Lake Powell surface level dropped below the critical 3,525-foot mark sometime on the Ides of March. You’ve probably already read that somewhere, since the national media can’t seem to get enough of the slow motion desiccation of one of the nation’s largest reservoirs. And what’s so critical about 3,525 feet?
The real critical number is 3,490 feet, otherwise known as the “minimum power pool.” When Lake Powell sinks below that elevation, Glen Canyon Dam can no longer produce hydropower. That’s a big deal because Lake Powell really only serves two purposes these days: recreation and hydropower generation (the water storage component becomes somewhat irrelevant when Lake Mead is as low as it is now). Not only are the dam’s turbines a significant source of power for the Western Grid, but they also provide resilience for the grid in a way that other generators cannot.
Lake Powell has officially dipped just below 3,525 feet in elevation, reflecting the Colorado River Basin’s dry winter season. The elevation is expected to climb back above 3,525 feet over the course of spring runoff.More info: https://t.co/IobOBURhqH #drought #coloradoriver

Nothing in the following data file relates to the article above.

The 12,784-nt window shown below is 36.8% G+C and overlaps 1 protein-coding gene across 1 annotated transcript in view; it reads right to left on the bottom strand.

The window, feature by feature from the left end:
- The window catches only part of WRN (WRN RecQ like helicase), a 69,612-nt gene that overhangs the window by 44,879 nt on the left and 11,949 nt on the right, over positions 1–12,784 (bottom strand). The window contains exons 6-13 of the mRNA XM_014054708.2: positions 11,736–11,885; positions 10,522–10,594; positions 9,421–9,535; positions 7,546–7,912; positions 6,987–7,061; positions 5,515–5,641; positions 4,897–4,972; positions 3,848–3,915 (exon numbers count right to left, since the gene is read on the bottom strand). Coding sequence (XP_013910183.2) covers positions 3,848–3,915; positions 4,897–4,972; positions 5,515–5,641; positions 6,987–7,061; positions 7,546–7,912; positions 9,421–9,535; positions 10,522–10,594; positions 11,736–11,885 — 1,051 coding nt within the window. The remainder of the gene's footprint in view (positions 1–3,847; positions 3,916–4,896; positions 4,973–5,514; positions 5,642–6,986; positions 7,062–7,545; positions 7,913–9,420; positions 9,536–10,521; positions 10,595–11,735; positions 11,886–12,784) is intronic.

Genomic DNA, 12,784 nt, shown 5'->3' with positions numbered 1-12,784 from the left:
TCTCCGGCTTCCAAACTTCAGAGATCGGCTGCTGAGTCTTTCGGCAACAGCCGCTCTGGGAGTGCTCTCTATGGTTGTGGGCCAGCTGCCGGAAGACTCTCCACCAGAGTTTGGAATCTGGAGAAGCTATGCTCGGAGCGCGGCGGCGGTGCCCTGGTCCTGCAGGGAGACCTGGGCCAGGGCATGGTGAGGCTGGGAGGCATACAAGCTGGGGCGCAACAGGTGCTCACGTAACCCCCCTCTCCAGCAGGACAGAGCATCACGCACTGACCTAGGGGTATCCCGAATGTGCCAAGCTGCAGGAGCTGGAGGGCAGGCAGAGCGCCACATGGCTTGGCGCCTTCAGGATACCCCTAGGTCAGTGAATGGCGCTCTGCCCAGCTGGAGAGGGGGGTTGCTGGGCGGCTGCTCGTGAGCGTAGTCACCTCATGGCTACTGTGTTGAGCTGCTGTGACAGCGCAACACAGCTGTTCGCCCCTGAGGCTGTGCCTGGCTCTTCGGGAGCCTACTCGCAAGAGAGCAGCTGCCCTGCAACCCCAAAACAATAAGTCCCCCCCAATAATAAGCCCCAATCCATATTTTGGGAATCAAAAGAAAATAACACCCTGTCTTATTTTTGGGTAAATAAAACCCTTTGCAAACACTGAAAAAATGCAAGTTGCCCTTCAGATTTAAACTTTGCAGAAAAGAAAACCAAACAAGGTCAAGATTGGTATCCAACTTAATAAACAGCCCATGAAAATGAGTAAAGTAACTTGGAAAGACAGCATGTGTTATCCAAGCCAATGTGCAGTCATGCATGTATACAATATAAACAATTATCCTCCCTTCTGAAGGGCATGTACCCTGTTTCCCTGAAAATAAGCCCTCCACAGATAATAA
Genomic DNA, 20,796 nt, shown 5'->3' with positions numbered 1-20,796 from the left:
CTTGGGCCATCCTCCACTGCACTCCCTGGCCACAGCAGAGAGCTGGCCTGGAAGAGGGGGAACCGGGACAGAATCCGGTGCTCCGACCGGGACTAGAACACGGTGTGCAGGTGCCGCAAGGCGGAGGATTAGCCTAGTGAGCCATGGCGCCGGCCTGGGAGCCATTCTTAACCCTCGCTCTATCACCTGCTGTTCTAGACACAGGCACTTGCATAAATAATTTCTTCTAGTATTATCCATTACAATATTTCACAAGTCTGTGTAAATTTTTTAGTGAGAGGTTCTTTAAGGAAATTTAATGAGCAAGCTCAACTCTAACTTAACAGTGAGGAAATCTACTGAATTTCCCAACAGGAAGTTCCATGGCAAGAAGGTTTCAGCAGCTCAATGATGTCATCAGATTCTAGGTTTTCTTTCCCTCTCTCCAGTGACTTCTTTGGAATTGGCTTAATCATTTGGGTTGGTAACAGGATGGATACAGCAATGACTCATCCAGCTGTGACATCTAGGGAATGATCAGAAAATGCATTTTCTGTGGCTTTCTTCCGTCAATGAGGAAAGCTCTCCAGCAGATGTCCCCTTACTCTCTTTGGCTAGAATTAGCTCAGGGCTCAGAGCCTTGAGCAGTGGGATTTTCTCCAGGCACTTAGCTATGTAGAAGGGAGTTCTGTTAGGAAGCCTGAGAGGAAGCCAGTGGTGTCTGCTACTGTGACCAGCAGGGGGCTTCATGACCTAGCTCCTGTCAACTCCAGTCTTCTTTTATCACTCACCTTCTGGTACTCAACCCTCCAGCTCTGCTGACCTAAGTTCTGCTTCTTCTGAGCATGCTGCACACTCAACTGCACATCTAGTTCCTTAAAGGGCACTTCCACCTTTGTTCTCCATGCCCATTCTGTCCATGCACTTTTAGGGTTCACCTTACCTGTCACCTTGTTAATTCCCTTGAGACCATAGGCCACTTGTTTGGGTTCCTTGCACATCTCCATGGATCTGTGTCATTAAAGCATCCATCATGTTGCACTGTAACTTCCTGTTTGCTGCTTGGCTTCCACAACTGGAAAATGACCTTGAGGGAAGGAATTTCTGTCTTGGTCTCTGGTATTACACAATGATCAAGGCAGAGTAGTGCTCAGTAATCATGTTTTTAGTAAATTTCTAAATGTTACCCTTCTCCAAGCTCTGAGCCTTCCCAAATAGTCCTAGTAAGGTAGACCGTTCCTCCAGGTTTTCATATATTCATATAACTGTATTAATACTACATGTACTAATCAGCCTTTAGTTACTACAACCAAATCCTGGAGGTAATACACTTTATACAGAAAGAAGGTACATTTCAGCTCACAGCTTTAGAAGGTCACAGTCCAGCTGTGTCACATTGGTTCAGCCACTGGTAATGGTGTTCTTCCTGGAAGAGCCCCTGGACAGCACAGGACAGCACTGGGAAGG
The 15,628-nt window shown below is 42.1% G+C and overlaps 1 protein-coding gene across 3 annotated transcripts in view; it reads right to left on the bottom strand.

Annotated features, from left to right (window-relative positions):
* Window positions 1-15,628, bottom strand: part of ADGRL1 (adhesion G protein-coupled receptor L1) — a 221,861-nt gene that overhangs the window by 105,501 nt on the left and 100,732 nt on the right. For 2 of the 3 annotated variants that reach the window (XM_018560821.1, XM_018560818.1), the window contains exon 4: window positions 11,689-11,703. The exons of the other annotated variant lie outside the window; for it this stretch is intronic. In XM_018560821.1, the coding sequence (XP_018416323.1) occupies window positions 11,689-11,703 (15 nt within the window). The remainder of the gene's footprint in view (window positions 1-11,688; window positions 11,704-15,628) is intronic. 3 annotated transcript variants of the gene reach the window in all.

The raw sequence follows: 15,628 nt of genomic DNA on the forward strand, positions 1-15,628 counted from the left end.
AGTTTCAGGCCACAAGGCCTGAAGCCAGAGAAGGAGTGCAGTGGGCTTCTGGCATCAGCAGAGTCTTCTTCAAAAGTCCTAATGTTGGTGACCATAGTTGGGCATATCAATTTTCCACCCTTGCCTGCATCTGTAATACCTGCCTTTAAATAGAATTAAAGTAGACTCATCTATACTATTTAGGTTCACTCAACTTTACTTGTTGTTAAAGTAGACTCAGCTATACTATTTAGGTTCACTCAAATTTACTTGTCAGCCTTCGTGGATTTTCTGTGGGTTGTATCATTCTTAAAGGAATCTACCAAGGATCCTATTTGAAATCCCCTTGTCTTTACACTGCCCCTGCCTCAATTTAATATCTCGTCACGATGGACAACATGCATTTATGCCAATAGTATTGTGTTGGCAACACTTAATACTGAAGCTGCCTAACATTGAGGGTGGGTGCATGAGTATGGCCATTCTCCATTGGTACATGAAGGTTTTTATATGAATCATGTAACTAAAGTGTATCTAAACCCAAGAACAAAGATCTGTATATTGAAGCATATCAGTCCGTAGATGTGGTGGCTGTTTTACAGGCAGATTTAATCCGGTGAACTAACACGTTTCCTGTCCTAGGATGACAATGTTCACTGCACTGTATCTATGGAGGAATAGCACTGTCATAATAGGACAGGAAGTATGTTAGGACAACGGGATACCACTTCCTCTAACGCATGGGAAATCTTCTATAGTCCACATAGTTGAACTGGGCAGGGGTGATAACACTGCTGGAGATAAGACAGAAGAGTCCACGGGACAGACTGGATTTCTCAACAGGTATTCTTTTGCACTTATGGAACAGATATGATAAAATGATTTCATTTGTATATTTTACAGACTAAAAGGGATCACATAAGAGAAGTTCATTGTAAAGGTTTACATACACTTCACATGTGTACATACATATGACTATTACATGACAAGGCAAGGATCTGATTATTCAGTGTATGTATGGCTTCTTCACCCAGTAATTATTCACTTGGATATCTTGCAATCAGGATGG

— Bureau of Reclamation (@usbr) March 16, 2022
Water managers had hoped to keep the level at least 35 feet above minimum power pool, i.e. above 3,525 feet, so they’d have a bit of a buffer to work with. Now the level is inside the buffer zone, which is reason for concern but not immediate alarm. While the rate of decline has prompted officials to issue a more pessimistic outlook for the reservoir, they don’t expect a loss of hydropower anytime soon. Snowpack levels in the watersheds that feed Lake Powell are slightly below average for this time of year, but are tracking about 7 percent ahead of last year’s levels. Spring runoff will soon begin, inflows will increase, and the lake should begin rising again, staving off the turbine shutdown—for now.
Let’s get to the data: